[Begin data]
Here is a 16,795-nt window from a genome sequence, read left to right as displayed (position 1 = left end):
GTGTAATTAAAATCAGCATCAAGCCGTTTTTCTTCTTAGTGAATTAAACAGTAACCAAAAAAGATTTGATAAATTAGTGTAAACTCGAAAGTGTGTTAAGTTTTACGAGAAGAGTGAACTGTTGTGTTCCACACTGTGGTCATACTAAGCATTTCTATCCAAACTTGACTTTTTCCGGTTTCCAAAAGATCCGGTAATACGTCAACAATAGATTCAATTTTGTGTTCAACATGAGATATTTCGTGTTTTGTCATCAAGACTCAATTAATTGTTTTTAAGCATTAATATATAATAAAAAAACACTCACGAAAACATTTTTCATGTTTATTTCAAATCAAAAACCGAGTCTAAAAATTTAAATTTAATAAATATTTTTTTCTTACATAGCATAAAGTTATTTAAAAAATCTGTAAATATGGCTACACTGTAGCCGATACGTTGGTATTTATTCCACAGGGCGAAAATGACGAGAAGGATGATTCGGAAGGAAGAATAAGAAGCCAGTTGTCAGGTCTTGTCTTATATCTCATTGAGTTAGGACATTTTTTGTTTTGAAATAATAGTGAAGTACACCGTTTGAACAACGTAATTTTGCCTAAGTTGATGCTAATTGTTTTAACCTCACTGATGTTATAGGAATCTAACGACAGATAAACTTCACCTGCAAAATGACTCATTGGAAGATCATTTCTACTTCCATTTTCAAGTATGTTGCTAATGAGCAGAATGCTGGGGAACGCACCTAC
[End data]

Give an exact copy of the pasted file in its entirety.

Here is a 16,795-nt window from a genome sequence, read left to right as displayed (position 1 = left end):
GTGTAATTAAAATCAGCATCAAGCCGTTTTTCTTCTTAGTGAATTAAACAGTAACCAAAAAAGATTTGATAAATTAGTGTAAACTCGAAAGTGTGTTAAGTTTTACGAGAAGAGTGAACTGTTGTGTTCCACACTGTGGTCATACTAAGCATTTCTATCCAAACTTGACTTTTTCCGGTTTCCAAAAGATCCGGTAATACGTCAACAATAGATTCAATTTTGTGTTCAACATGAGATATTTCGTGTTTTGTCATCAAGACTCAATTAATTGTTTTTAAGCATTAATATATAATAAAAAAACACTCACGAAAACATTTTTCATGTTTATTTCAAATCAAAAACCGAGTCTAAAAATTTAAATTTAATAAATATTTTTTTCTTACATAGCATAAAGTTATTTAAAAAATCTGTAAATATGGCTACACTGTAGCCGATACGTTGGTATTTATTCCACAGGGCGAAAATGACGAGAAGGATGATTCGGAAGGAAGAATAAGAAGCCAGTTGTCAGGTCTTGTCTTATATCTCATTGAGTTAGGACATTTTTTGTTTTGAAATAATAGTGAAGTACACCGTTTGAACAACGTAATTTTGCCTAAGTTGATGCTAATTGTTTTAACCTCACTGATGTTATAGGAATCTAACGACAGATAAACTTCACCTGCAAAATGACTCATTGGAAGATCATTTCTACTTCCATTTTCAAGTATGTTGCTAATGAGCAGAATGCTGGGGAACGCACCTAC